Back in March 2013, I took an in-depth look at the excellent Spark hybrid drum machine from Arturia. For those of you who liked the look of the Spark but fancy something a little more portable, you are in luck.
Arturia have just released the Spark LE, (USD 299 / EURO 249) a more compact and slightly trimmed version of its larger predecessor. If this sounds good, keep reading as I go through the finer details and you can decide whether or not to part with your hard-earned cash.
Spark’s Little Brother
I really enjoyed having the original Spark in the studio, I used it on a few projects and even considered hanging on to it. After I’d lived for it for a while, it became apparent that the unit was just a bit large for my desktop. Without losing something from my existing set up, I just couldn’t house another large device.
A short time after Spark had shipped back to Arturia, I started to see shots of a new compact version. I knew I had to get my hands on it and I’m happy to say that I’ve had a Spark LE neatly slotted into my desktop set up for a couple of weeks now.
Spark LE tucked into my desktop set up.
So far I’ve been enjoying the same experience (if not better) than the original Spark but the LE takes up a fraction of the space. Let’s take a look at how this version differs from the original and what we lose out on due to its diminutive stature. Small things...
There’s certainly no doubt that both large and small versions of Spark share the same DNA. The color scheme, knobs, buttons and LEDs all follow the same design ethos but this really is where the similarities end. The form factor and interface differ pretty drastically.
Arturia have actually used some pretty ingenious touches to pack everything into the smaller frame, some of which actually add extra functionality. For example, there is a new X/Y style touch pad right in the center of the front panel that allows you to perform various tasks that just weren’t possible with the original unit.
The Spark LE front panel is compact with a built-in touch pad.
I’ve found myself performing filter tweaks, applying rolls and even stutter effects via the touch pad. All of these are only available in the LE version and I for one really like the new features.
There are also a few extra additions in the form of buttons. One of these is a handy tune control button. This allows you to ‘pitch’ drum sounds and samples and even play individual sounds like a synth patch.
I had a few niggles with the build quality of the original Spark. Don’t get me wrong, it wasn’t bad! There were just a few details that I felt could be improved, namely the thin plastic supports (or feet). The Spark LE doesn’t suffer from any of these problems. The whole unit feels really solid and well put together.
The unit is mostly constructed using plastic, bar a metal base, but it feels as if it could quite happily survive the rigors of the road. On top of this, it comes with a cool little zip up carry case. I’ve found it slips neatly into my laptop bag and sits nicely in front of a Macbook Pro. No accident I’m sure!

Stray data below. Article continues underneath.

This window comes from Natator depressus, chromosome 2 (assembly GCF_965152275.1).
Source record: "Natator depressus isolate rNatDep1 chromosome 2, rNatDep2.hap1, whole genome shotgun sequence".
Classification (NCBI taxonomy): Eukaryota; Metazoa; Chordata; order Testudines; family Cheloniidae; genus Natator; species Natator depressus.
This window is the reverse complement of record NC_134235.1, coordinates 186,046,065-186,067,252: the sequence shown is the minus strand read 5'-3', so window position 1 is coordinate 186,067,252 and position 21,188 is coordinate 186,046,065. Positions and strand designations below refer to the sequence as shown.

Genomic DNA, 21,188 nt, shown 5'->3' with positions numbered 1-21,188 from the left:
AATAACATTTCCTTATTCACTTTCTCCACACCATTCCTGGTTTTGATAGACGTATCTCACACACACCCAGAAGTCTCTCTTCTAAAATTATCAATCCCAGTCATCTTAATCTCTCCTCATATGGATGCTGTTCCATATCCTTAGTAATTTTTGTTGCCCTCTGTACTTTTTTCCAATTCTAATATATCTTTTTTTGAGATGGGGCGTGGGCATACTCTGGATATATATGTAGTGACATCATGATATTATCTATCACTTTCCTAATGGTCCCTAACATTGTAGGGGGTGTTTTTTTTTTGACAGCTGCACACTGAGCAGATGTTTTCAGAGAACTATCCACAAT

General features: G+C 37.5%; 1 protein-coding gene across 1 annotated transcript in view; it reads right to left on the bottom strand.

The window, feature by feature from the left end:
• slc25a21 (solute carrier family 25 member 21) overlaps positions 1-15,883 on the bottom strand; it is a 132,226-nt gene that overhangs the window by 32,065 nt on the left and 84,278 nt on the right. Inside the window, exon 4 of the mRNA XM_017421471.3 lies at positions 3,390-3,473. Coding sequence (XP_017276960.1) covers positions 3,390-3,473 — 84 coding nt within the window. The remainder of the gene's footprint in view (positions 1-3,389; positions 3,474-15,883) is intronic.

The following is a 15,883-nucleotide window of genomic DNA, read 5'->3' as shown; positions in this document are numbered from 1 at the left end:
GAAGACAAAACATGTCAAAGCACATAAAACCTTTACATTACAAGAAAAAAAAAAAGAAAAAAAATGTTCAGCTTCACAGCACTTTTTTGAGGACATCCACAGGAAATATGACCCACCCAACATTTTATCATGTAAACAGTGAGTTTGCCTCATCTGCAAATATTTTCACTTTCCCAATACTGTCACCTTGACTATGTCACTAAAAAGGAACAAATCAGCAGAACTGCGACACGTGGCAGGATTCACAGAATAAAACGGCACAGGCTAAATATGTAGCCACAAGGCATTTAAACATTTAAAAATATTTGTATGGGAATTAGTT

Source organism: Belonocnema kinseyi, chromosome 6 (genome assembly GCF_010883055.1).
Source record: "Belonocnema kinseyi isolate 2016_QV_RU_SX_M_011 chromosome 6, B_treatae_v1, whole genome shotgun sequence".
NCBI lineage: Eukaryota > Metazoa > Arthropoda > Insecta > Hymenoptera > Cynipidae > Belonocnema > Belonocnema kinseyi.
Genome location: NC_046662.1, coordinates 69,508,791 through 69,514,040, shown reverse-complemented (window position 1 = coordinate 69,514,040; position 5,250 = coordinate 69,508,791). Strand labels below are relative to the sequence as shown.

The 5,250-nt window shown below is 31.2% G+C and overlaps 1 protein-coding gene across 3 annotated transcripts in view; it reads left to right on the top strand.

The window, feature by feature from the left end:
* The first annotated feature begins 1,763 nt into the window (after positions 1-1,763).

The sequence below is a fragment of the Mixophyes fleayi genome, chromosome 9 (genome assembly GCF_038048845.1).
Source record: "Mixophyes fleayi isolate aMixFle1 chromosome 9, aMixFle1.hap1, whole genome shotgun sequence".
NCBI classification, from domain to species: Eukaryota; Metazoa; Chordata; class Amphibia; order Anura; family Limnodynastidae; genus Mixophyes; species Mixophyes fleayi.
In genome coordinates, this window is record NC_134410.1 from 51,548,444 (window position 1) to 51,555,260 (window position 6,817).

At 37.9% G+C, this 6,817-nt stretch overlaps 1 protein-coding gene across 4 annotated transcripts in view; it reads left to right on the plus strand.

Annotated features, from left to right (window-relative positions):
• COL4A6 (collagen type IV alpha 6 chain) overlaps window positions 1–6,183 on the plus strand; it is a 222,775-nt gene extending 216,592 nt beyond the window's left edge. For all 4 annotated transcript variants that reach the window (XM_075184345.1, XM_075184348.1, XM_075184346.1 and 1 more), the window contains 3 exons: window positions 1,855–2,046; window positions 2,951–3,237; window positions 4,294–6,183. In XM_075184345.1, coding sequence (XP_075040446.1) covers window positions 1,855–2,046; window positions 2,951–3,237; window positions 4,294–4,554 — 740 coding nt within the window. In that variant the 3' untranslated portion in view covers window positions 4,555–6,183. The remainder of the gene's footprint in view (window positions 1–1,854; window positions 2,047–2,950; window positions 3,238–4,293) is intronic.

Software And Sounds
It’s refreshing to see that the actual software hasn’t changed much. At first glance, it may appear otherwise but essentially the plug-in’s main interface has only changed to accommodate the altered hardware. It’s really just aesthetic, the internal sound bank and overall operation really remain the same here.
The only real change to the software is the graphical representation of the hardware.
After using the original software I was able to navigate to the spots in the library the identical sequencer function and even use the mixer in the same way. As far as I could tell, the only differences were the graphical representation of the controller.
The sound editing capabilities remain the same in the LE version...
The sound library in both versions of Spark are truly excellent. I said something similar in my first review, but I really have enjoyed both the individual hits and patterns that Arturia have put together here. They sound both timeless and relevant... a neat trick if you can pull it off.
... as does the excellent factory Library.
The Library tends to use a mixture of what appear to be samples and synth generated sounds. The only criticism I have here is that some of the synthesized drum sounds, such as the 808 and 909, are perhaps not as realistic as other examples that I’ve heard. This isn’t to say that they aren’t good but perhaps not quite up to the standard of exact sample-based kits.
There are also no changes to the internal mixer and processing.
Conclusion And Thoughts
Both versions of Spark are excellent drum machines (or controllers). Either one would be a sound investment for those looking for a rhythm production solution. If you would prefer to access more of Spark’s internal parameters straight from the controller, or if features such as an onboard display are simply essential then you should go for the larger version and just accept it’ll take up more space on your desk!
If you are like me and you can live without these extra hardware controls and value your precocious workspace, then Spark LE is probably the one to go for here. The X/Y touch pad is an excellent addition and the workflow of LE is outstanding. In all honesty, I just haven’t missed the larger controller. A small display might be the only thing I’d add, but I guess this would have defied the point of a much cheaper product.
In my opinion, you aren’t going to regret parting with your cash for either version of Spark, they are both great products. More straightforward than Maschine and more flexible than a hardware MIDI device. If you want extra control go for the big version, and if you need the space and portability grab the LE. These are probably some of the best hybrid drum machines currently being built.
Web: Arturia Spark LE